Pier B of the 1962 Terminal (now Terminal 1) in summer 1964 showing the angled parking then used and a Dan-Air Douglas Dakota, KLM Vickers Viscount and Dan-Air Airspeed Ambassador. The public viewing terrace on the pier is visible

After the war the airport grew massively. The first trans-atlantic schedule commenced on 28 October 1953, operated by Sabena Belgian World Airlines to New York's Idlewild Airport (now JFK Airport). By 1958 the airport was handling 500,000 passengers annually.[18] Twenty four hour operation was introduced on 1 April 1952. Another main runway extension (from 5,900 ft (1,800 m) to 7000 ft) was opened on 23 April 1958 [19] permitting regular non-stop scheduled flights to North America. Terminal 1 was the airport's first purpose-built post-war terminal and opened in late 1962; Manchester was then the only airport in Europe to have aircraft piers.

In 1972 the airport was renamed "Manchester International Airport" and was designated an "international gateway" in the 1980s. In 1974, a Local Government Review placed the airport entirely within the city of Manchester boundaries in the new metropolitan Greater Manchester area. However, due to constant expansion of the airport it had expanded back in to Cheshire by the early 1980s.[20] The airport has since expanded farther in to Cheshire, mainly due to the second runway being almost entirely within Cheshire.[3][4]

The main runway was extended to its current length of 10,000 ft (3,000 m), opening on 17 August 1982[21] to attract long-haul flights from worldwide destinations. In 1988 the airport celebrated its Golden Jubilee and by this time was handling 9.5 million passengers annually.[22] Due to increasing passenger numbers a second terminal was soon needed. In 1993, Terminal 2 and the airport railway station opened, connecting the airport to the national rail network.

Aircraft stands at Terminal 3

In 1997 planning approval was granted for the building of Manchester's "Runway Two", now Runway 23L/05R (the fourth runway to be constructed on the site) and work started the same year. It opened in 2001 at a cost of £172 million and was the first full-length commercial runway to open in the UK for over 20 years. Another milestone was achieved in 2004, when the airport reached 20 million passengers a year. Also that year, the new £60 million integrated public transport interchange was opened (called "The Station"), bringing bus, coach and rail passengers under one roof. Manchester Airport plans to accept Airbus A380 aircraft in the next few years, as part of the larger expansion at the airport and is already certified as a diversion aerodrome for A380 flights.[23][24]

On 7 June 2007, at 00:00 UTC (01:00 BST), Manchester Airport's runway assignments were changed in relation to the magnetic compass bearings. The previous headings for the runways were 056° and 236° with assignments 06L/24R and 06R/24L respectively. The new headings for the runways are 054° and 234° with new assignments of 05L/23R and 05R/23L respectively. The signs located on taxiways and entrances to the runway were changed on the evening of the 6 June 2007.[25] The runway designators changed at the same time.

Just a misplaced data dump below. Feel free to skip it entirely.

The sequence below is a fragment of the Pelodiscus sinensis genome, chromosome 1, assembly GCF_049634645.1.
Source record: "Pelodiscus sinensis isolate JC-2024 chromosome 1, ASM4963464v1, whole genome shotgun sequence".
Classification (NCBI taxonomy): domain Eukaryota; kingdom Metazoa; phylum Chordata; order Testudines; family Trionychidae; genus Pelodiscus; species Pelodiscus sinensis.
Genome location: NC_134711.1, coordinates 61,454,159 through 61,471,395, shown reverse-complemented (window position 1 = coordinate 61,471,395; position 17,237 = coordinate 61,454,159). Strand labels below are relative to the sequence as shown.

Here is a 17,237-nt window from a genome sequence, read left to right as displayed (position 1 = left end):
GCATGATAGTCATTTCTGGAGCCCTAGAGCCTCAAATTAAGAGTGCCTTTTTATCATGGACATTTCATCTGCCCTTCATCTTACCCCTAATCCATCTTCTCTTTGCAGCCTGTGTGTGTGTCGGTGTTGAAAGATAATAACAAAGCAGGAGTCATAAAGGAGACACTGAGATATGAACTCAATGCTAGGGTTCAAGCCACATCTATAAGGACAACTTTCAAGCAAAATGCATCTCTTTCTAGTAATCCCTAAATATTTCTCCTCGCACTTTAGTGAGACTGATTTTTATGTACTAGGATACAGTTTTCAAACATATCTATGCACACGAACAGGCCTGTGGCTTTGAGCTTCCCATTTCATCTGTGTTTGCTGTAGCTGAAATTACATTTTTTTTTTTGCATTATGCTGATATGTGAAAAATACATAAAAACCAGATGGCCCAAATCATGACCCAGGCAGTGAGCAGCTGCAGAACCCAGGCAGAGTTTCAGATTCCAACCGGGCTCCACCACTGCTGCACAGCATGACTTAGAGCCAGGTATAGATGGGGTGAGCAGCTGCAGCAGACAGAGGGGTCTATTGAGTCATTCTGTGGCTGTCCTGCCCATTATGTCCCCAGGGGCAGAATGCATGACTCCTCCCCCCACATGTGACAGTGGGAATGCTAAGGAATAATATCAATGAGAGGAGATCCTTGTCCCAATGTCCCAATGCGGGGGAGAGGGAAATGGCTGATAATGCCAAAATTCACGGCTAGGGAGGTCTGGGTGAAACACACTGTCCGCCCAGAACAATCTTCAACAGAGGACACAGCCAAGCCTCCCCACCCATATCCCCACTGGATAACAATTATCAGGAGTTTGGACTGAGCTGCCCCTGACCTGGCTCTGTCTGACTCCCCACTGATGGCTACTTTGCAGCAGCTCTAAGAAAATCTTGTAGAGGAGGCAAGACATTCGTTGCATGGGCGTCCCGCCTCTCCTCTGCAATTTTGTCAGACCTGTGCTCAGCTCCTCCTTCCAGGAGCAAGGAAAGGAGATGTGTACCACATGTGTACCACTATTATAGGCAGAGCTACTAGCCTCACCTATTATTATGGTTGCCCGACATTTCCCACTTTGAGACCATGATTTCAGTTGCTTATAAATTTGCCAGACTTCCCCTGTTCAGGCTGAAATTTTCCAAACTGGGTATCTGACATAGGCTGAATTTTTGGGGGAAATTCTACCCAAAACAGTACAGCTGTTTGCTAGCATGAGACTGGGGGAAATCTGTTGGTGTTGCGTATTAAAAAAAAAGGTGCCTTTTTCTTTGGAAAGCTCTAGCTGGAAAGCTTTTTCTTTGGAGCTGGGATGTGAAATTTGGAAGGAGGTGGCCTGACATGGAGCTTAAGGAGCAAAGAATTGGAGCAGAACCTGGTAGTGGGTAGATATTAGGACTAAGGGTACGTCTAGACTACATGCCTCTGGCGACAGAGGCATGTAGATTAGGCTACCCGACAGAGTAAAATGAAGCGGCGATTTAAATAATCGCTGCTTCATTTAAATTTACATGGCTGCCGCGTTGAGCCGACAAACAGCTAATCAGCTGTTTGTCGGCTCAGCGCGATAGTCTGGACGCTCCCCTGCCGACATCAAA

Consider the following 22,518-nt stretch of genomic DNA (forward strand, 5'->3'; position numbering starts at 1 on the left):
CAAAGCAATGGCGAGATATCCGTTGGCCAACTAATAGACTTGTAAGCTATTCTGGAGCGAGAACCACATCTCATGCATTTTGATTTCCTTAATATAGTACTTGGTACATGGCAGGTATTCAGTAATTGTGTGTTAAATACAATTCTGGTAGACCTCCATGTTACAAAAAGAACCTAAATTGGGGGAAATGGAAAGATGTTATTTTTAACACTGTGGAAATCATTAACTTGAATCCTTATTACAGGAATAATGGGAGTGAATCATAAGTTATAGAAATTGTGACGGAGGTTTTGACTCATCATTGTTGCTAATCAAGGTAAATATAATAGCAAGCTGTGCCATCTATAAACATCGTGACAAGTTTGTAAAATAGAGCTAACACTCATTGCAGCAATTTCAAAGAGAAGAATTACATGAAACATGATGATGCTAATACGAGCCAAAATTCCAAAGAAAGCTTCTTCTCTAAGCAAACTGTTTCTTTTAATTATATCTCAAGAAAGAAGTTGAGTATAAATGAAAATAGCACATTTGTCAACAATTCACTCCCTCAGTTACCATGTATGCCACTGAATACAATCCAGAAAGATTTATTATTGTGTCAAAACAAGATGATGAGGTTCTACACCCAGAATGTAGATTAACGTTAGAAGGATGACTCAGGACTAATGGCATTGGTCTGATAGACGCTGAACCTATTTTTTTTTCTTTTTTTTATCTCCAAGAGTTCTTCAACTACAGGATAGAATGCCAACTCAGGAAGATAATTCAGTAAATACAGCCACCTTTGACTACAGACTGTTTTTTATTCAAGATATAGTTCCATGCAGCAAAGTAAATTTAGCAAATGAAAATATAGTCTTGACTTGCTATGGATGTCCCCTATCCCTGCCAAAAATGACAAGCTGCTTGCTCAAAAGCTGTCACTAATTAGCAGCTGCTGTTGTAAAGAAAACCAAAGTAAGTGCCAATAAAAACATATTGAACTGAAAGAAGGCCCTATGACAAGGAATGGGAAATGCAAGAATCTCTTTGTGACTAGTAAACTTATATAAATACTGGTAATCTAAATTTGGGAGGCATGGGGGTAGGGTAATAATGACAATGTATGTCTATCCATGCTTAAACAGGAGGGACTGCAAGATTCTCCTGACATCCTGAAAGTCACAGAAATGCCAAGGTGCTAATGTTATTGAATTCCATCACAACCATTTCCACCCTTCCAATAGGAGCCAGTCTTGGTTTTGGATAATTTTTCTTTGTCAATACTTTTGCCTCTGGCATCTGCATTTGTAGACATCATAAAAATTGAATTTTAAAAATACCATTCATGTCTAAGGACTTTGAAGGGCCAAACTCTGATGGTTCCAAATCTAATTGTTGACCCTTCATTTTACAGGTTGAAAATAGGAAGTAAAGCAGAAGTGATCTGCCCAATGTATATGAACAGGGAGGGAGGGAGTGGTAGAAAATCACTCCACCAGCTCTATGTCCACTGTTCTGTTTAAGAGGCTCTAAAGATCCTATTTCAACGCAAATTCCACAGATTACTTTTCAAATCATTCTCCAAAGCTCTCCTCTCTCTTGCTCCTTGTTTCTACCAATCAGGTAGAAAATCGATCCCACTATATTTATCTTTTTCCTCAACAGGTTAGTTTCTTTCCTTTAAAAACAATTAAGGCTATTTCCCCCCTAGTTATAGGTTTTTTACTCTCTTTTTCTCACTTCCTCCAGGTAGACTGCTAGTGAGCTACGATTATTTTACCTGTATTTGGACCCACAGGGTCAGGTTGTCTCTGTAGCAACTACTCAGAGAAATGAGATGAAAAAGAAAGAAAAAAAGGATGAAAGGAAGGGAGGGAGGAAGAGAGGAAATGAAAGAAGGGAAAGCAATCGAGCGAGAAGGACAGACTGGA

Terminals and destinations



Terminal 1 skylink

Manchester Airport has three passenger terminals (Terminals 1, 2 and 3). Following recent structural work between Terminal 1 and Terminal 3, there is no longer a covered link between the two facilities. Terminals 1 and 2 are linked by the skylink, with travelators to aid passengers with the 10-15 minute walk. The skylink also connects the terminals to the airport railway station complex (known as "The Station") and the Radisson SAS Hotel. Movement between Terminals 1 and 3 is via a short external uncovered pedestrian route; alternatively, a free bus service exists, which also serves "The Station".

The airport provides regular direct flights to destinations worldwide by 84 airlines. North American carriers at Manchester include American Airlines, Continental Airlines, Delta Air Lines and US Airways. The only UK operator serving the USA market is Virgin Atlantic. Airlines serving the Asian market include Air Blue, Emirates, Etihad Airways, Pakistan International Airlines, Qatar Airways, Saudi Arabian Airlines and Singapore Airlines. Manchester was an international hub for bmi which offered several destinations from Terminal 3. On 5 November 2008, the airline announced that all its routes from Manchester to North America including to Chicago and Las Vegas, plus holiday flights to the Caribbean would cease. Charter airlines Thomas Cook Airlines and Thomson Airways use Manchester as their primary operational base. The airport also serves as a secondary hub for bmibaby, Flybe,, Monarch Airlines and Virgin Atlantic. Several other British airlines have a strong presence.

Manchester Airport offers flights to over 190 destinations across the globe and 65 tour operators utilise the facility.[26] Many of Manchester's overseas routes are served by charter flights to holiday destinations, some being seasonal. The proportion of scheduled passengers from Manchester has climbed from just 40% in the early 1990s to reach 63% during 2007.

The airport viewed from the south

Manchester also offers more destinations than some of the biggest airports in the US, including New York, Chicago and Dallas, although it is still slightly behind the three biggest 'hubs' in the global aviation network - Atlanta, Frankfurt am Main and Amsterdam - which each offer more than 250 destinations. However, Manchester serves more foreign destinations than Atlanta and Frankfurt (but not Amsterdam), although being much smaller in terms of total passengers handled.